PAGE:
Tunisia, Morocco and Cote d’Ivoire have embassies in Canberra (the nearest offices of other West African francophone countries are in Tokyo or New Delhi). Their diplomats may wish to be included in Australian commemorations on Armistice Day, although only the West African countries have any reason to remember the Gallipoli landings on 25 April. And, although not very many immigrants have yet come to Australia from the Sahel and the Maghreb, would it not deepen our understanding of events to be reminded that Anzacs and Africans fought side by side at the Second Battle of Krithia, and for the rest of the year suffered equally on the peninsula?
Indians at Gallipoli
Indians at Gallipoli (SBS)
The 7th Indian Mountain Artillery Brigade came ashore at Anzac Cove that morning in April. It is thought that some of these men climbed further up the ridge by nightfall than anyone else as they searched for vantage points to place their guns. Indian units in various capacities – and Gurkhas – spent time with the Anzacs and in other sectors of the campaign. General Birdwood, commander at the Cove, was accompanied by the Ceylon Planters’ Rifle Corps. Families across South Asia grieved for men lost or wounded at Gallipoli.
Troops from India attended the ceremony at Cape Helles in 1990. Would any of the South Asian governments nowadays wish to commemorate a British Imperial venture? On the other hand, people who have migrated from the sub-continent to Australia might want to be included in the solemnities on Anzac Day.
‘Anzac’ would not be a word, just a strangled cry, if it were not for the NZ of New Zealand. Australian authors studying the evolution of ‘the Anzac legend’ are scrupulous not to speak for New Zealand. Ken Inglis reminded us that memorials across the Tasman differed from those here. Jenny Macleod has described a very different history for the enshrinement in New Zealand of 25 April as a day of reflection. Many New Zealanders define themselves as not being Australian. The late Duncan Waterson, professor of history at Macquarie University, reported his father’s proudest moment as a New Zealand soldier in the Great War – the defence of a train-load of New Zealand beer against marauding Australians.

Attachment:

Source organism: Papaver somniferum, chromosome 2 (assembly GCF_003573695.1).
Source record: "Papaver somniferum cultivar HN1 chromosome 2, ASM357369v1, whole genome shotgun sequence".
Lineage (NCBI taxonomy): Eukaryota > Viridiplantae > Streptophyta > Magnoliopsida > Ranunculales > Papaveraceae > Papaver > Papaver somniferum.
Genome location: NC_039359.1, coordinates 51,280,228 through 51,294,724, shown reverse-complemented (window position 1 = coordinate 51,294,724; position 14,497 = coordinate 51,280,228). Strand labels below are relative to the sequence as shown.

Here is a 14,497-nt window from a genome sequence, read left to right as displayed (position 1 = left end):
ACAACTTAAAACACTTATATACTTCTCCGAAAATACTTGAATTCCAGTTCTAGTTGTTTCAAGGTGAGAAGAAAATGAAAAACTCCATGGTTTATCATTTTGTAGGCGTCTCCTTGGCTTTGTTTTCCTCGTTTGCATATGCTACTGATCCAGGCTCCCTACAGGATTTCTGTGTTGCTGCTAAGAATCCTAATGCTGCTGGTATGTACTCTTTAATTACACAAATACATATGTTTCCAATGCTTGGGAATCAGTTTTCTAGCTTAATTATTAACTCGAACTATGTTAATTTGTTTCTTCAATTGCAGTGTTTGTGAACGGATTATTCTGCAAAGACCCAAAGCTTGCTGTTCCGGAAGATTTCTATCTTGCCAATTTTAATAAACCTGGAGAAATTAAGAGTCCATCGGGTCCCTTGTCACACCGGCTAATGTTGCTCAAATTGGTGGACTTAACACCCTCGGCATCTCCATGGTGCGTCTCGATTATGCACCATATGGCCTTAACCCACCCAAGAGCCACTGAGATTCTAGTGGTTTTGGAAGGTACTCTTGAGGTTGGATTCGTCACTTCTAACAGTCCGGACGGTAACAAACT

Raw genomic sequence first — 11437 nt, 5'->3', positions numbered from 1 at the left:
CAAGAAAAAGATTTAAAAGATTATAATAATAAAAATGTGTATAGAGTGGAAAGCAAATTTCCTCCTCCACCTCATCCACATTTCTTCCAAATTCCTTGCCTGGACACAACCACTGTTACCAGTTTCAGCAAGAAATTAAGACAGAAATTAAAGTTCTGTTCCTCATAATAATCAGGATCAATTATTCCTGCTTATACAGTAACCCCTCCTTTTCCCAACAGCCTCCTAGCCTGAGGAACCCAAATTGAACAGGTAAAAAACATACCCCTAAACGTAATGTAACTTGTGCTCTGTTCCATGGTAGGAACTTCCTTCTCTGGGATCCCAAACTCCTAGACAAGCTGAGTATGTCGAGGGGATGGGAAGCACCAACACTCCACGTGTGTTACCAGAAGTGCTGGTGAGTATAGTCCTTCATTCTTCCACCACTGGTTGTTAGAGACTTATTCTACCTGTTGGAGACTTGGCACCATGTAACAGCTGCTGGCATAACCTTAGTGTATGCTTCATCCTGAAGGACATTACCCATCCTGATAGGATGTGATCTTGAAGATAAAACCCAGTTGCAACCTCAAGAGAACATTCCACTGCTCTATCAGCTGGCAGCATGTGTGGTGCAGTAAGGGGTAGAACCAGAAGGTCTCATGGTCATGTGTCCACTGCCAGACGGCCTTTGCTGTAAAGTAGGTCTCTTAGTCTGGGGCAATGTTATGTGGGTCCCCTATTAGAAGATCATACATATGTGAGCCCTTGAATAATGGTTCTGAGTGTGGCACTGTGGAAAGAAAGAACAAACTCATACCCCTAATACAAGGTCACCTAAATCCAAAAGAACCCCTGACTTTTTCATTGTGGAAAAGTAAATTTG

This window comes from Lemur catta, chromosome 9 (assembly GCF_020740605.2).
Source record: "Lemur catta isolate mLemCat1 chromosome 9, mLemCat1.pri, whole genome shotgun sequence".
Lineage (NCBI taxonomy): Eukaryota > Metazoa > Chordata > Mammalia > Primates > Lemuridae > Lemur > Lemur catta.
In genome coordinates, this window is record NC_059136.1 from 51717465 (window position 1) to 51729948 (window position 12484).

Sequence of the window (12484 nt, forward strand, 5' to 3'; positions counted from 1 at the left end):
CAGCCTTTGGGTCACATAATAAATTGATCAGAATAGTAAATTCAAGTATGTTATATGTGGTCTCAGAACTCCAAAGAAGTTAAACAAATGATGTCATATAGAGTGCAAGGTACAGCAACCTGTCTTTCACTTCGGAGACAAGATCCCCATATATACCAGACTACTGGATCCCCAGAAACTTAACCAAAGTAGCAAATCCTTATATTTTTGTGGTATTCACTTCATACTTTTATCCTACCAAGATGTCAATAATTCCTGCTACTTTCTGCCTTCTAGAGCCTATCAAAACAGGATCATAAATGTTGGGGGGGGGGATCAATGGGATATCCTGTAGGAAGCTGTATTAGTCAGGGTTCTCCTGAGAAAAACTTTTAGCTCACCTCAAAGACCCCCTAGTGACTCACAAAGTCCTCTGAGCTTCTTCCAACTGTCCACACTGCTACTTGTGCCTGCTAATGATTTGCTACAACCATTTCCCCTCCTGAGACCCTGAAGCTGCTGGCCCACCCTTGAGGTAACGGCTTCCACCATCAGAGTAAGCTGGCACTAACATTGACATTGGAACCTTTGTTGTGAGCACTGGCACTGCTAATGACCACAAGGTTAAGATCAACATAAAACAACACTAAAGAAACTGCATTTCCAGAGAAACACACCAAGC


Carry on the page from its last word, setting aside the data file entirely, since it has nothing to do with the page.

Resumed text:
Most of the time we Australians complacently ignore the New Zealand presence. When the Anzac Bridge was built a few years back, channelling traffic over an arm of the Harbour into the centre of Sydney, the authorities forgot to install a statue of a New Zealand soldier to face his Australian counterpart at the north-western entry. We Australians bandy about the word ‘Anzac’, resonant as the crack of a stockwhip thanks only to the letters NZ, as if it embodied transcendent qualities found in our Australian nation alone.
New Zealand memorial, Chunuk Bair, Gallipoli (Gallipoli.com.tr)
Before 1914, residents of both Dominions looked for work in each other’s country. When war broke out these men might well have gone to the recruitment office in whatever city they happened to live at the time. The man in Australian uniform most decorated on Gallipoli, Captain Alfred Shout, VC, MC, Mentioned in Dispatches, was born and raised in New Zealand. He migrated to Sydney in 1905, already married and the father of a child. He would have been matched by volunteers who had moved in the opposite direction.
New Australians from the Empire